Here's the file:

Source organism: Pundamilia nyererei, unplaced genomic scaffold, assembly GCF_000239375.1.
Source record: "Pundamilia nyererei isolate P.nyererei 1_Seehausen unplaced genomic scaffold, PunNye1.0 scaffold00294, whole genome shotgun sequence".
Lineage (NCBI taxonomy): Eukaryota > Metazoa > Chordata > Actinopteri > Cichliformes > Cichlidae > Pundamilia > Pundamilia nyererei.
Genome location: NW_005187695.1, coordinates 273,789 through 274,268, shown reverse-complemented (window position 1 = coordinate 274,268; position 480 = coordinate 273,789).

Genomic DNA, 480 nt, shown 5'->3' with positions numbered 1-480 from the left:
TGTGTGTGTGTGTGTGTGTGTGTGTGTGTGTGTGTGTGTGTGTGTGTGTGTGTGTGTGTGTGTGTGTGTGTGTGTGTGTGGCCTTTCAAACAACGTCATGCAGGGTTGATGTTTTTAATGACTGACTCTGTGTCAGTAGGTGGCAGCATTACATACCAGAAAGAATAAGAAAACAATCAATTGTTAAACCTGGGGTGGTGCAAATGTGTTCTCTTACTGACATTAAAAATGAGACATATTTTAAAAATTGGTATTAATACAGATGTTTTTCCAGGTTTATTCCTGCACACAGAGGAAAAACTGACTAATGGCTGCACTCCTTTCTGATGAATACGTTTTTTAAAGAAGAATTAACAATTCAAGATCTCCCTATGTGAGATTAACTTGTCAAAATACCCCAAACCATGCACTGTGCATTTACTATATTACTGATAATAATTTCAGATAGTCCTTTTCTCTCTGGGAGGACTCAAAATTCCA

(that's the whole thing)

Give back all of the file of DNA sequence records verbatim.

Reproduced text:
Source organism: Pundamilia nyererei, unplaced genomic scaffold, assembly GCF_000239375.1.
Source record: "Pundamilia nyererei isolate P.nyererei 1_Seehausen unplaced genomic scaffold, PunNye1.0 scaffold00294, whole genome shotgun sequence".
Lineage (NCBI taxonomy): Eukaryota > Metazoa > Chordata > Actinopteri > Cichliformes > Cichlidae > Pundamilia > Pundamilia nyererei.
Genome location: NW_005187695.1, coordinates 273,789 through 274,268, shown reverse-complemented (window position 1 = coordinate 274,268; position 480 = coordinate 273,789).

Genomic DNA, 480 nt, shown 5'->3' with positions numbered 1-480 from the left:
TGTGTGTGTGTGTGTGTGTGTGTGTGTGTGTGTGTGTGTGTGTGTGTGTGTGTGTGTGTGTGTGTGTGTGTGTGTGTGTGGCCTTTCAAACAACGTCATGCAGGGTTGATGTTTTTAATGACTGACTCTGTGTCAGTAGGTGGCAGCATTACATACCAGAAAGAATAAGAAAACAATCAATTGTTAAACCTGGGGTGGTGCAAATGTGTTCTCTTACTGACATTAAAAATGAGACATATTTTAAAAATTGGTATTAATACAGATGTTTTTCCAGGTTTATTCCTGCACACAGAGGAAAAACTGACTAATGGCTGCACTCCTTTCTGATGAATACGTTTTTTAAAGAAGAATTAACAATTCAAGATCTCCCTATGTGAGATTAACTTGTCAAAATACCCCAAACCATGCACTGTGCATTTACTATATTACTGATAATAATTTCAGATAGTCCTTTTCTCTCTGGGAGGACTCAAAATTCCA